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Protecting Yourself from Tax Scams

As technology continues to evolve so does the expertise of cyber-criminals. There have been numerous stories over the past few years about stolen identities and how the stolen information negatively affects the individual. According to the IRS, in 2018 there was a 60% increase in phishing scams that tried to steal money or tax data.

As tax season has come upon us, it is important to be aware of the scams that may occur while you file for your return. The following advice will help you understand how tax fraud happens, how to prevent it and what to do if you become a victim.

How Tax Fraud Happens

The most common way is through phishing messages often impersonating government officials and/or the IT department. Here are examples of what impersonators may say or do:

  • Say a new copy of your tax form is available.
  • Provide a link that looks official but takes you to a fraudulent site.
  • Leave threatening messages via email, phone, text and on social media demanding payment that if not received, will result in harsh penalties. They often request victims to pay in strange ways, such as gift cards or prepaid credit cards.

How to Protect Yourself from Tax Fraud

  • File your taxes as soon as possible.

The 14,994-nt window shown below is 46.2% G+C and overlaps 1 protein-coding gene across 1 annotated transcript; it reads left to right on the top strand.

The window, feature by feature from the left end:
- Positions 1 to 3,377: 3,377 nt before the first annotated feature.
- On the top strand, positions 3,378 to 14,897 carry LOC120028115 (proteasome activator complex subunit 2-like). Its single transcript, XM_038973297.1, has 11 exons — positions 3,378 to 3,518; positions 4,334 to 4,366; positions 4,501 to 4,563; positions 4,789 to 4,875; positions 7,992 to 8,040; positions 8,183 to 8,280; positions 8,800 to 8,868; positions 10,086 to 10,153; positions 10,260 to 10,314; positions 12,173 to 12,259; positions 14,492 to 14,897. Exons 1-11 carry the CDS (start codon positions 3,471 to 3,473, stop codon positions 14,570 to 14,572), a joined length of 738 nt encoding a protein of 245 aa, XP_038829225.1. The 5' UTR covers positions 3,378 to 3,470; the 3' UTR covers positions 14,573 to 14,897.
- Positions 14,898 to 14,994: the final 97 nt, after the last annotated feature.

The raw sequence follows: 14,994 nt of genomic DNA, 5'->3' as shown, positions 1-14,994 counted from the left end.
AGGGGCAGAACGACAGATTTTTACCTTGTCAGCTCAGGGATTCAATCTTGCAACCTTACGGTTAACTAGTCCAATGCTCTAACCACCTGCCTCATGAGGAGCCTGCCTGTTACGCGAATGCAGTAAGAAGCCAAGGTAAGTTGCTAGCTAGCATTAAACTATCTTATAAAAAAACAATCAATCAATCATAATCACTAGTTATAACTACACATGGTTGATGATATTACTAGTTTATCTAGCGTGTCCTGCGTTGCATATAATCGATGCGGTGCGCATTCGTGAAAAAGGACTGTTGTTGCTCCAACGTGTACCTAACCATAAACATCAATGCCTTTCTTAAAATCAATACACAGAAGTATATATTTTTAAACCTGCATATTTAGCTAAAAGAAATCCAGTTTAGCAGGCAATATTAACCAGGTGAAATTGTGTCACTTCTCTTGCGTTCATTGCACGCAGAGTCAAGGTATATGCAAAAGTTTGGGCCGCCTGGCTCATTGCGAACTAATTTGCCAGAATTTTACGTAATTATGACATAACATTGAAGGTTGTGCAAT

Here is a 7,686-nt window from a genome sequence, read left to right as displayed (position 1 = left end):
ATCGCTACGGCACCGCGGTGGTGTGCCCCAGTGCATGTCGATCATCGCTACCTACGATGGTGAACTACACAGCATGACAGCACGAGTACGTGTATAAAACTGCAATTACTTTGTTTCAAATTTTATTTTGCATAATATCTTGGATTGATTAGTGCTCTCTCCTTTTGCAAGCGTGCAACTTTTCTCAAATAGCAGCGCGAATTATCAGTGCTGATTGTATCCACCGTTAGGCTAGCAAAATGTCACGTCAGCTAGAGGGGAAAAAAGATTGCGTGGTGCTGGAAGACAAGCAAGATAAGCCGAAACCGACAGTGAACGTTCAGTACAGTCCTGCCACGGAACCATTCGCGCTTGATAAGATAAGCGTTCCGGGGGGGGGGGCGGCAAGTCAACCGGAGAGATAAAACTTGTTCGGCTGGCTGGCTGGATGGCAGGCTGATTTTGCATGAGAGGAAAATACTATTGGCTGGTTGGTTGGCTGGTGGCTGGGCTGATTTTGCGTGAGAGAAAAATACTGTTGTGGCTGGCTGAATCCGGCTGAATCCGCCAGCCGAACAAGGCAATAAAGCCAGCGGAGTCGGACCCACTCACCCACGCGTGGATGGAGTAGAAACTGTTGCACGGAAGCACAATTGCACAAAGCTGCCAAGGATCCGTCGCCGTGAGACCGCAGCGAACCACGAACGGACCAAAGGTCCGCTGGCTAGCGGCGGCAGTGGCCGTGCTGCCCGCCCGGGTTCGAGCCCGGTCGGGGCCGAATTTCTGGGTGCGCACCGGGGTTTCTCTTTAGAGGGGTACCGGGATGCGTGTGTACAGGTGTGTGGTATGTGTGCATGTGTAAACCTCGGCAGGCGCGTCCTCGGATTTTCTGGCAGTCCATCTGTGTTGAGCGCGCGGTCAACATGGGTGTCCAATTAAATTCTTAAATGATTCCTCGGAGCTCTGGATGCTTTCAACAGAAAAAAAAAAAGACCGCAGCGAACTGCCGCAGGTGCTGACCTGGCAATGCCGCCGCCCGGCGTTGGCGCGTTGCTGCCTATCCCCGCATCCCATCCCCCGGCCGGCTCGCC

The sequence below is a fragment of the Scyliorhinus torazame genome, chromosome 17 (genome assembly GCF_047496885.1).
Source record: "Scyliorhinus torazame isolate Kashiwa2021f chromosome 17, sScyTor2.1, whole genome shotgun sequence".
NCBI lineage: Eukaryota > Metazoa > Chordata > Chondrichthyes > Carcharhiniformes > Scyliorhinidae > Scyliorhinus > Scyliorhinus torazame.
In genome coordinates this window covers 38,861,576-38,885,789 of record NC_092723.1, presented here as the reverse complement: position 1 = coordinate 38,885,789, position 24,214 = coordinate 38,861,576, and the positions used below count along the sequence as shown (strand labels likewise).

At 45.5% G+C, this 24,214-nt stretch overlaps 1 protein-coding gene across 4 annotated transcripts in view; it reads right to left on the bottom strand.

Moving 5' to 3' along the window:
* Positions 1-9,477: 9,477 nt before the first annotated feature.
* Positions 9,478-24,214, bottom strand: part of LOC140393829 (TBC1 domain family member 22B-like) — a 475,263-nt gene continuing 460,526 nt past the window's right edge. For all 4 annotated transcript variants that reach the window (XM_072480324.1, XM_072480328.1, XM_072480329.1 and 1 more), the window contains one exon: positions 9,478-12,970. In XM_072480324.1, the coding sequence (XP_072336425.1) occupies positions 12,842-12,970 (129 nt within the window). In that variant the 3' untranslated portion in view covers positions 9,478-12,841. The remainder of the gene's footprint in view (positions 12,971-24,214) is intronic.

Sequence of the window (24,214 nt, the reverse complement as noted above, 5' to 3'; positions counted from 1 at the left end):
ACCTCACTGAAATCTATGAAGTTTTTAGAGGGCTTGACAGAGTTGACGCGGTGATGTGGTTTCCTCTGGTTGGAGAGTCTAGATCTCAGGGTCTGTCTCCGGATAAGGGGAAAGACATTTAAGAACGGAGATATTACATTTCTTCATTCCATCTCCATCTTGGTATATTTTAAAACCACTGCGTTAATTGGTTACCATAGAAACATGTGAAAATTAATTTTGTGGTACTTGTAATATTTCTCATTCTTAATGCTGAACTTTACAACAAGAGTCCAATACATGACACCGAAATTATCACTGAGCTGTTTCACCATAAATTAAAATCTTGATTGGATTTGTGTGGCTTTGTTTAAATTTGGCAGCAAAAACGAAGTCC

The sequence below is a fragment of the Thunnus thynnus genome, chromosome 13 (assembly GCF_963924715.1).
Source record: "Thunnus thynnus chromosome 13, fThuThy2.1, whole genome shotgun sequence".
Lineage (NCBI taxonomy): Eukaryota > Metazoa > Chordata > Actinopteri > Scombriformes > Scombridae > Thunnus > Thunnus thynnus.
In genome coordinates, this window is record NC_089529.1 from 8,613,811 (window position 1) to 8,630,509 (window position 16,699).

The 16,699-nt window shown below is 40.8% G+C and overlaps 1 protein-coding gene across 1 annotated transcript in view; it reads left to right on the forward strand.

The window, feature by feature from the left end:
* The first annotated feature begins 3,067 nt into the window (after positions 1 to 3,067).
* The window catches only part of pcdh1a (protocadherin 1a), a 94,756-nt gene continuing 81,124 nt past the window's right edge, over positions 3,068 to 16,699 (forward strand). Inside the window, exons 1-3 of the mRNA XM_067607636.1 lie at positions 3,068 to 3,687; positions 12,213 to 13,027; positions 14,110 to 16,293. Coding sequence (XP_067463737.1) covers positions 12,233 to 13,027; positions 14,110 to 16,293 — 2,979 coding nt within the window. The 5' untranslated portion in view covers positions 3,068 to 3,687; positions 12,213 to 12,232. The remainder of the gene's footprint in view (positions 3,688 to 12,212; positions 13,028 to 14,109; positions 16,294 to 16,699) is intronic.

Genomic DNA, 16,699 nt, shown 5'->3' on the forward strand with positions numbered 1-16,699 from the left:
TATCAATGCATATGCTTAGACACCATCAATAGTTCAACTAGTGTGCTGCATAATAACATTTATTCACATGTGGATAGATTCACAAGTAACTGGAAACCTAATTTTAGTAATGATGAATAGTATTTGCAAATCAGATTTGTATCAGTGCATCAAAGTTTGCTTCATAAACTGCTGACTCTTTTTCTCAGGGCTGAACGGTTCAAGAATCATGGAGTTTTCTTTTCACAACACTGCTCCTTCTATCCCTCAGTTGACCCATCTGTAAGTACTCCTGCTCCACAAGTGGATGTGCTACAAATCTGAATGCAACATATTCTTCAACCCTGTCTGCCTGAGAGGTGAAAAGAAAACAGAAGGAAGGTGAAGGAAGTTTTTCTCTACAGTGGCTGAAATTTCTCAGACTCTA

• Always be wary of calls, texts, emails and websites asking for personal or tax information.
  • Do not click on unknown links or open attachments from unsolicited messages.
  • Only use trusted sites to conduct financial business.
  • Use strong and unique passwords. Do not use the same passwords for different accounts.
  • Shred any confidential paperwork.
  • Check your financial accounts and your credit report for unauthorized activity.

If you receive any suspicious tax related phishing emails at work, report it according to your company’s cyber-security policy. If you receive any suspicious tax related phishing emails on your personal account, forward the email as an attachment to phishing@irs.gov or call the IRS at 800-908-4490.

What to Do if You Become a Victim

If you think you are a victim of any tax related scam or identity theft, the Federal Trade Commission provides a step by step recovery plan on https://www.identitytheft.gov/. This website will also allow you to see if a fraudulent return has been made in your name or if any of your personal information has been exposed.

At Ion Bank, we are committed to protecting the personal information of our customers. To learn more about other e-fraud protection services, visit our online Security Center today.

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